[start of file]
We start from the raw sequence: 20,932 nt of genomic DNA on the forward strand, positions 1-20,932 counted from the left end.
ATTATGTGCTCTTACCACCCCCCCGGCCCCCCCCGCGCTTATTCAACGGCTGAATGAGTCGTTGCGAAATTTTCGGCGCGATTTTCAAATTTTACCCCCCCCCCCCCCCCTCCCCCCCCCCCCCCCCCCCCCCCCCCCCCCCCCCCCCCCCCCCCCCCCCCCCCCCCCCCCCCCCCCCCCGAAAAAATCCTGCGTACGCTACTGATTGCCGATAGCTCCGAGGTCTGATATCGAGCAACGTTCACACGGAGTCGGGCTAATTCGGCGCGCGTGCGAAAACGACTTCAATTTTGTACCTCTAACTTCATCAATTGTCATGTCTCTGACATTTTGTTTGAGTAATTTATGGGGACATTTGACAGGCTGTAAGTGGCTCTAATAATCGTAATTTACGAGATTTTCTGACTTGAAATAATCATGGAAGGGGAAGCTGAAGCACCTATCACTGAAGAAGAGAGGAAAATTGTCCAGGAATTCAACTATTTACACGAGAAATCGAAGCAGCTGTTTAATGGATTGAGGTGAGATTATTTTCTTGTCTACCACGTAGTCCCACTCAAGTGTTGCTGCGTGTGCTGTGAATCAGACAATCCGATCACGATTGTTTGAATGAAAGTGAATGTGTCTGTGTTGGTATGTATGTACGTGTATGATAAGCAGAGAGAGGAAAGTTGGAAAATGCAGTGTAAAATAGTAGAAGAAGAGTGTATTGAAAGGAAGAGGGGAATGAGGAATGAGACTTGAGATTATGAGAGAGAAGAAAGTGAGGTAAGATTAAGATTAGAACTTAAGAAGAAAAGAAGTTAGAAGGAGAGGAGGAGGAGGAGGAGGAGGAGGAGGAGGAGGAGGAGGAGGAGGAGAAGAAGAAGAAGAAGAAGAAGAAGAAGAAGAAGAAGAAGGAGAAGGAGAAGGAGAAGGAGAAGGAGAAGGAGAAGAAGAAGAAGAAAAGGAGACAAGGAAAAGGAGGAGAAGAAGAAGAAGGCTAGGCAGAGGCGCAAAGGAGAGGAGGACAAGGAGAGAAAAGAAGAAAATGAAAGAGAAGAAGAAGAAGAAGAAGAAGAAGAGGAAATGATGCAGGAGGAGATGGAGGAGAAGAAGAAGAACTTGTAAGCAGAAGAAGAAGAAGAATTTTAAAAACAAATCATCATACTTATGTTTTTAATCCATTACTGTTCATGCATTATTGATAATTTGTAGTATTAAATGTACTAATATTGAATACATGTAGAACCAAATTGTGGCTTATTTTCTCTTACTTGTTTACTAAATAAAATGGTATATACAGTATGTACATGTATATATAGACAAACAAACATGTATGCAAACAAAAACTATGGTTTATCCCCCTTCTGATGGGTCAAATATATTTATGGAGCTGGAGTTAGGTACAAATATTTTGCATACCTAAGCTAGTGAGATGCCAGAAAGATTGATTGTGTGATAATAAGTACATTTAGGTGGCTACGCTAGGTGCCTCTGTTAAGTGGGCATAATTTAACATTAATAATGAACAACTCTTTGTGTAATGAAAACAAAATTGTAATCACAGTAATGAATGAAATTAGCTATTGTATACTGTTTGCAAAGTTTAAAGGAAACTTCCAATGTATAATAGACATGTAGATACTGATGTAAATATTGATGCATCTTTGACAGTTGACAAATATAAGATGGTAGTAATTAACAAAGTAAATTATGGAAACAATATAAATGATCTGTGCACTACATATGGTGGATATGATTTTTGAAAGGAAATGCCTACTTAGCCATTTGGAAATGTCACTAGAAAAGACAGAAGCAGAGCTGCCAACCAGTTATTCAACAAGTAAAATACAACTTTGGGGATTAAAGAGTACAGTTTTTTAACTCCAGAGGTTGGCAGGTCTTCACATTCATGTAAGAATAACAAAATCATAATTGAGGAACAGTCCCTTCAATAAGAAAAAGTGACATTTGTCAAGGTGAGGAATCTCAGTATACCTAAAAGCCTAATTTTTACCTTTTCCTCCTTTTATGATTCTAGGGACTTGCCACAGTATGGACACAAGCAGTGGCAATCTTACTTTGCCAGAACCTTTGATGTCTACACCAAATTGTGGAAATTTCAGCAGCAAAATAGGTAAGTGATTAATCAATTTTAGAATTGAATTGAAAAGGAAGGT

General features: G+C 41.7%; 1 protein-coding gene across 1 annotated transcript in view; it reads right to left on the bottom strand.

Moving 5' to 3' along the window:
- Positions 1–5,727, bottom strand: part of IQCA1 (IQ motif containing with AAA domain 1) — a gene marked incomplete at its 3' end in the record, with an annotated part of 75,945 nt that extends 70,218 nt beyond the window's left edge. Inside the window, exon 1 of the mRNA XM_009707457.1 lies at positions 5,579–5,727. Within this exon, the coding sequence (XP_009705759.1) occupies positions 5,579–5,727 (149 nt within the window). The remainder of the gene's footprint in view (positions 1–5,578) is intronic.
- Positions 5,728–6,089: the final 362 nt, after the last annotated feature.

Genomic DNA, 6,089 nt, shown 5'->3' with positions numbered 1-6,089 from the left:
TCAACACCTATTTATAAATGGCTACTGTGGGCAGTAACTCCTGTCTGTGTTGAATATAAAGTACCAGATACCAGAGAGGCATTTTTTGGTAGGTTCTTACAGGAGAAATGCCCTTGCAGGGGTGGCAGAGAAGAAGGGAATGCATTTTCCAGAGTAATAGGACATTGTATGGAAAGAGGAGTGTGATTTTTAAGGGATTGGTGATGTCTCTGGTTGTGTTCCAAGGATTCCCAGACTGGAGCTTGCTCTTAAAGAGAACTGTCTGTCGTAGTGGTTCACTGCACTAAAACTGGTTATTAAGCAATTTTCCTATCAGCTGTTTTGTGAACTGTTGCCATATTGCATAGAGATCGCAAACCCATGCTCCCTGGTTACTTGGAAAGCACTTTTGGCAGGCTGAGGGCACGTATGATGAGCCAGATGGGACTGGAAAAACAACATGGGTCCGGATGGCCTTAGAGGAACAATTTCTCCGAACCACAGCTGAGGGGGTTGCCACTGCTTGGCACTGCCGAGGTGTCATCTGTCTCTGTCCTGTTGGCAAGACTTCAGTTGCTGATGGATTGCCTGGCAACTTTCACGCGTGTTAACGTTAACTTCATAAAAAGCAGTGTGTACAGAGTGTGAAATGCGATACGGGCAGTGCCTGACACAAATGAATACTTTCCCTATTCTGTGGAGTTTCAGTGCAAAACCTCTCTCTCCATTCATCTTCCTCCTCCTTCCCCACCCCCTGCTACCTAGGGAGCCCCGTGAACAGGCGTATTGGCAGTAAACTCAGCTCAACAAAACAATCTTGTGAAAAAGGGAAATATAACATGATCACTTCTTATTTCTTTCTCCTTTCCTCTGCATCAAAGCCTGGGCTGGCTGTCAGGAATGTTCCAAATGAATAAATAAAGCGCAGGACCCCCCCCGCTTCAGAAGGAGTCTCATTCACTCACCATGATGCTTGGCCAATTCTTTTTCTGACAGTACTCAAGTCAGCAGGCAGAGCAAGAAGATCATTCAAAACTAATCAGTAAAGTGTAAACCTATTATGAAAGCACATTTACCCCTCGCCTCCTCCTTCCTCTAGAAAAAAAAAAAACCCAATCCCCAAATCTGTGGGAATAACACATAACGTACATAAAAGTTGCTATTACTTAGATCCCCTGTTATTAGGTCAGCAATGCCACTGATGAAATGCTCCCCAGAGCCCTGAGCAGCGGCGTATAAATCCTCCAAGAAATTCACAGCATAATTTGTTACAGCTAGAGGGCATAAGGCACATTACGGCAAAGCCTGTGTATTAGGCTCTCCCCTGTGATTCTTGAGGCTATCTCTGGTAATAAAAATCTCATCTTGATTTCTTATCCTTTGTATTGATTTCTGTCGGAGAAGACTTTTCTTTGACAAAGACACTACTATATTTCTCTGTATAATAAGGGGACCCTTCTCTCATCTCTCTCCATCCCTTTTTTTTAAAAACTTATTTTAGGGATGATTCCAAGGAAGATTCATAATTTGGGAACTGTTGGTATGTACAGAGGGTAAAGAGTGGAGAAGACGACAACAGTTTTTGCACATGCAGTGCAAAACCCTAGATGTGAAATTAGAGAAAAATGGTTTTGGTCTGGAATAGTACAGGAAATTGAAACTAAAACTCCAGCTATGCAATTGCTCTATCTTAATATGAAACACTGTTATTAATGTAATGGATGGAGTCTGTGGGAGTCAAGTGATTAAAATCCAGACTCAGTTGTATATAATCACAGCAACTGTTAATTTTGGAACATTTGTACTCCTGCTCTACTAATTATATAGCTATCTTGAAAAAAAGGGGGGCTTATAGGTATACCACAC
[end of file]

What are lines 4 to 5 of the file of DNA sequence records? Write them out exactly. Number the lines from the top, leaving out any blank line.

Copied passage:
Moving 5' to 3' along the window:
- Positions 1–5,727, bottom strand: part of IQCA1 (IQ motif containing with AAA domain 1) — a gene marked incomplete at its 3' end in the record, with an annotated part of 75,945 nt that extends 70,218 nt beyond the window's left edge. Inside the window, exon 1 of the mRNA XM_009707457.1 lies at positions 5,579–5,727. Within this exon, the coding sequence (XP_009705759.1) occupies positions 5,579–5,727 (149 nt within the window). The remainder of the gene's footprint in view (positions 1–5,578) is intronic.